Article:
In spite of my lesson from a few years previous, I was still paralyzed with fear about volunteering. Providentially, Dick didn’t ask for volunteers. He asked for those who do voice-overs to raise their hands. So, I did. And he picked me to be one of the 8. Which is where the three questions come from.
After giving us some dialog copy to read with one another, Dick offered these 3 questions as a way to quickly get to the point of our copy:
1. Where am I?
2. Who am I talking to?
3. What do I want from them?
Answer those three questions and you know the Setting, the Audience, and your Motivation.
You may be surprised that “Who am I?” isn’t one of the three questions. I was too. But, the answer to that question is either explicit or implicit in the copy.
When I remember to ask these three questions, I nearly always do a better job of auditioning. Which gets me more work. Because, as you already know, the key to getting work in voice-over is doing lots of auditions, and winning at least a few of them.
It was, I think, April of 1993. In the span of an hour and a half one afternoon, I learned a great deal about the voice-over craft and yet missed a wonderful opportunity at the same time. I was at the Gospel Music Association convention in Nashville, TN. Marice Tobias taught a seminar class that year. I mentioned this experience in passing previously, but in that post, I didn’t deal with the real heart of the matter.
You see the single most important thing I learned that day was the single thing. Huh?
Marice taught us that every good piece of broadcast ad copy has a single point at its heart. If we’re going to do an excellent job of reading a given piece of copy, we have to be able to understand what the heart of the spot is, and build our read around that. To put it another way, to tell the story, we have to know what the point of the story is.
When I’m reading over a piece of copy for an audition, I’ll ask myself, “What’s the point?” Even sarcastically sometimes. Because, the copy has to make one point, and only one point, if it’s going to work well.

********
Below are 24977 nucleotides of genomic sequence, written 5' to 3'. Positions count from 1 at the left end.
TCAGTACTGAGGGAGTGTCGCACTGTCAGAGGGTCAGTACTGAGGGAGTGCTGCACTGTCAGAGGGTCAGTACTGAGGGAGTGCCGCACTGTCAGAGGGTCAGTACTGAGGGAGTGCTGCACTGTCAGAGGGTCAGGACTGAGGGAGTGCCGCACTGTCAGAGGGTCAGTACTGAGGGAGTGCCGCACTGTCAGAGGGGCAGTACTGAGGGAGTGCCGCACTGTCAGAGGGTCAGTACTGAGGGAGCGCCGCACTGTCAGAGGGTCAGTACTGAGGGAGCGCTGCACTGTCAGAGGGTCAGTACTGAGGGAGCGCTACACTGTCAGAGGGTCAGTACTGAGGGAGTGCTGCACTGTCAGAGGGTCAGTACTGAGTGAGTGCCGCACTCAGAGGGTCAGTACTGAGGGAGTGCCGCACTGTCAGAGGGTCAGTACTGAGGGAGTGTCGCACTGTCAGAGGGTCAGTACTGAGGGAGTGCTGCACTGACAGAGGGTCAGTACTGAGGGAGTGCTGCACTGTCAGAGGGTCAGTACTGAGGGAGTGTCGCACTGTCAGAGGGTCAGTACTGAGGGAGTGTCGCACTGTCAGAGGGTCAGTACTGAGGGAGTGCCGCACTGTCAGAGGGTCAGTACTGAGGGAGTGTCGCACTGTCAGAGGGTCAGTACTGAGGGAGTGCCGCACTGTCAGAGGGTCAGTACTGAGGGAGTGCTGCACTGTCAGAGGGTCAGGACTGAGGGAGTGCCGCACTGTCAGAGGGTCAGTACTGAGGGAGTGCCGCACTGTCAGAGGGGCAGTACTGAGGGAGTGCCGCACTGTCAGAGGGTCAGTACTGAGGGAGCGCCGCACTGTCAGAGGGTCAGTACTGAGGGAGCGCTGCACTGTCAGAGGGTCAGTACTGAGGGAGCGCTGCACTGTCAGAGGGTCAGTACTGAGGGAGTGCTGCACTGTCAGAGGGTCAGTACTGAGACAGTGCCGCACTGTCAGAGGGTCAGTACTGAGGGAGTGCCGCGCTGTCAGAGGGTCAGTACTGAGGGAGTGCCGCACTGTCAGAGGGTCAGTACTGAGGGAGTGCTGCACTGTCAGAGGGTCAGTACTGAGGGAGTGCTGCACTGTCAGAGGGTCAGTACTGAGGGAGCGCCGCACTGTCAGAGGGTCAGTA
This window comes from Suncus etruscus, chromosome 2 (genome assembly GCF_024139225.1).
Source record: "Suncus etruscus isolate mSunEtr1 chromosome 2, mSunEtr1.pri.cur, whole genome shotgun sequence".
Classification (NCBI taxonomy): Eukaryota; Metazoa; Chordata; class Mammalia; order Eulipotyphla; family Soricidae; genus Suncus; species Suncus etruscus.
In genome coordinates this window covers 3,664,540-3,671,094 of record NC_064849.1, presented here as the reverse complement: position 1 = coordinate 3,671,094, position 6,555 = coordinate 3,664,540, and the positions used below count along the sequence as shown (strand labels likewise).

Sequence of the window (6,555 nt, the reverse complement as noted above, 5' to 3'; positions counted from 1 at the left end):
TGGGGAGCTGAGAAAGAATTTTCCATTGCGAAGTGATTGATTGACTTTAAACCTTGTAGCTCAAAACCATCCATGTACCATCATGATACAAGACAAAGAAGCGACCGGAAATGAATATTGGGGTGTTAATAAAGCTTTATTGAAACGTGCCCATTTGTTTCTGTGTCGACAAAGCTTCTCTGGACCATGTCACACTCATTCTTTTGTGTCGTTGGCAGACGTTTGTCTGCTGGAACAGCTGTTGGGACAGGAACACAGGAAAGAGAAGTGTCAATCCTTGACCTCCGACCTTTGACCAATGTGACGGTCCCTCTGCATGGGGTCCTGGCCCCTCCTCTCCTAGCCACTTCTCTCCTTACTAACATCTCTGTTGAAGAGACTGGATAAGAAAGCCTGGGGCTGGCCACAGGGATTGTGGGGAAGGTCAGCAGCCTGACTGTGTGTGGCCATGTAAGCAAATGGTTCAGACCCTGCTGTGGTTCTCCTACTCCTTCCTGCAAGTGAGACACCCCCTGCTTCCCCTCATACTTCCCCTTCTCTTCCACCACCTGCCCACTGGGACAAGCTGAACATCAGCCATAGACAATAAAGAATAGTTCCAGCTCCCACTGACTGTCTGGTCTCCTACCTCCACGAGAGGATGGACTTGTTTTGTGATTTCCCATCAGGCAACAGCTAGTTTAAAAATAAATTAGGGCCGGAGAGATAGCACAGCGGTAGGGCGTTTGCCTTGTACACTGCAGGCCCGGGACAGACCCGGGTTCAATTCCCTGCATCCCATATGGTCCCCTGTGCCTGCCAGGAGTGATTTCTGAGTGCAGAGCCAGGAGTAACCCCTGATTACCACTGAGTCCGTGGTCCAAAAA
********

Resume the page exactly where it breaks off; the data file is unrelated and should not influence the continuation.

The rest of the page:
So, what do I do if the copy isn’t written well? Maybe makes two or three points? Even more?
A couple of things. Try to synthesize the multiple points into a single “heart-of-the-dog” message, if at all possible. And, commit myself to do the most excellent job possible, no matter what.
Several years ago I heard an interview with the Concertmaster of the Chicago Symphony Orchestra on WFMT in Chicago. The discussion turned to the matter of guest conductors, and how some of them were not quite a good as others. Which led to a question about whether a bad conductor could make the orchestra play poorly. The answer? “No, there’s a level below which we will not play. We’re the Chicago Symphony Orchestra!”
I may not be the Chicago Symphony Orchestra, but I know that I have to have that attitude about my work.
So, what was the missed opportunity? Marice asked for 5 volunteers from the audience to read copy. My heart burned within me to raise my hand, but I didn’t. I chickened out. Because I felt too shy, too fearful that I would make a fool of myself in front of everyone. The only good thing that came out of that experience was the internal commitment that when I’m part of such a learning opportunity in the future, I would never allow my fears to keep me from getting into the thick of things again. A commitment I’ve kept. And that has made such a difference.
In 1980, my first full year working at a radio station, there were two announcers doing commercials that I especially admired and wanted to emulate.